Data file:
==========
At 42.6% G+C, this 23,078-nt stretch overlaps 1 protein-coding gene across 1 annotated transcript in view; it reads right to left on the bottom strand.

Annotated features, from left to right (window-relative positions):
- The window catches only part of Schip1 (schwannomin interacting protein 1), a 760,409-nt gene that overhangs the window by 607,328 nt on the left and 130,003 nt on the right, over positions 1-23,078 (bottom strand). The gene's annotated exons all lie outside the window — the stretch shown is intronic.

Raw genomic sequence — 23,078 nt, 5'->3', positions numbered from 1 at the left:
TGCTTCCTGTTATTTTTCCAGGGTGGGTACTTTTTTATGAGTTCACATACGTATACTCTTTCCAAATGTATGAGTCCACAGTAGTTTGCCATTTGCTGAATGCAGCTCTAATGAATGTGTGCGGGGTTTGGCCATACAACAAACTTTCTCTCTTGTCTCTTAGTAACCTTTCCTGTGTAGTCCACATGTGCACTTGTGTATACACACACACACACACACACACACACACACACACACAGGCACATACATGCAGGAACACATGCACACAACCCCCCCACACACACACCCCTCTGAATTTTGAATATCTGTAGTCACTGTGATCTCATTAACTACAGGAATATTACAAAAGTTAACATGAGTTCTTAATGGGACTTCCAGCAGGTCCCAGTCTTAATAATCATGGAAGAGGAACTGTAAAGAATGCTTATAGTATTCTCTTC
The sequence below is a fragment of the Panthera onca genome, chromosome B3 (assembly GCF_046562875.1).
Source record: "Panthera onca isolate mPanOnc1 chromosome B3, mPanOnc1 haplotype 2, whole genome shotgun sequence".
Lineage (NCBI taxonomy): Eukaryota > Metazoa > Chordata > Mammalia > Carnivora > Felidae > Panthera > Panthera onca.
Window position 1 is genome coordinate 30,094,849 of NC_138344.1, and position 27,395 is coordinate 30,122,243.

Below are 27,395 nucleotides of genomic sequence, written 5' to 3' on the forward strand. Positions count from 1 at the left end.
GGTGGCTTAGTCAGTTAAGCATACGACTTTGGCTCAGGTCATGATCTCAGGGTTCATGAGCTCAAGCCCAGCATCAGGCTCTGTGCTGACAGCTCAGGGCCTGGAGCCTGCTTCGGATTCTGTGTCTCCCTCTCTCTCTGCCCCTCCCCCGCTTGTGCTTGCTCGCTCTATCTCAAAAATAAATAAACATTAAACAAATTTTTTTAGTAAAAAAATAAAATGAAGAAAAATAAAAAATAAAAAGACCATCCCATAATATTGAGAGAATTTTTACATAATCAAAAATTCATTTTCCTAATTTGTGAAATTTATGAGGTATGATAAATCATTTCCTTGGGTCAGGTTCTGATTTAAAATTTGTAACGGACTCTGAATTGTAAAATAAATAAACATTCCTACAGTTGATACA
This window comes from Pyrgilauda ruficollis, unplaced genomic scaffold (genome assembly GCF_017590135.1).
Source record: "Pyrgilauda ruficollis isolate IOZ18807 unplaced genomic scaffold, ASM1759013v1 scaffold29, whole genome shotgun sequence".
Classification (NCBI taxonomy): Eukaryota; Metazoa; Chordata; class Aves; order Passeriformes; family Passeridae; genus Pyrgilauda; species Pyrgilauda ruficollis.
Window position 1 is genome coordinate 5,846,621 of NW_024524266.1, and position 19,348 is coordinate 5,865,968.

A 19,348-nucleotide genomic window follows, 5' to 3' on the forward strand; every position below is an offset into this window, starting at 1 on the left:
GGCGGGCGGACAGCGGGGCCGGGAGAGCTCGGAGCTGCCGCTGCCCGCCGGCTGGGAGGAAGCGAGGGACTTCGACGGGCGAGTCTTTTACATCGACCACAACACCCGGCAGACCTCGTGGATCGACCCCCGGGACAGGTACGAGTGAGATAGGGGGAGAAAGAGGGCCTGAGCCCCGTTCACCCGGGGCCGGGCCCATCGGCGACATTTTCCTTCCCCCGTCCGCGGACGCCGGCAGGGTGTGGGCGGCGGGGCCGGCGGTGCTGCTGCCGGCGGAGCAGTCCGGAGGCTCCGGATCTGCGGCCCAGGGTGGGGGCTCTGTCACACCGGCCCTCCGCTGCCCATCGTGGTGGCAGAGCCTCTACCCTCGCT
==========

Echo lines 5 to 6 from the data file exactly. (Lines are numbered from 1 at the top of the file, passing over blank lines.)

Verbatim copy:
TGCTTCCTGTTATTTTTCCAGGGTGGGTACTTTTTTATGAGTTCACATACGTATACTCTTTCCAAATGTATGAGTCCACAGTAGTTTGCCATTTGCTGAATGCAGCTCTAATGAATGTGTGCGGGGTTTGGCCATACAACAAACTTTCTCTCTTGTCTCTTAGTAACCTTTCCTGTGTAGTCCACATGTGCACTTGTGTATACACACACACACACACACACACACACACACACACACAGGCACATACATGCAGGAACACATGCACACAACCCCCCCACACACACACCCCTCTGAATTTTGAATATCTGTAGTCACTGTGATCTCATTAACTACAGGAATATTACAAAAGTTAACATGAGTTCTTAATGGGACTTCCAGCAGGTCCCAGTCTTAATAATCATGGAAGAGGAACTGTAAAGAATGCTTATAGTATTCTCTTC
The sequence below is a fragment of the Panthera onca genome, chromosome B3 (assembly GCF_046562875.1).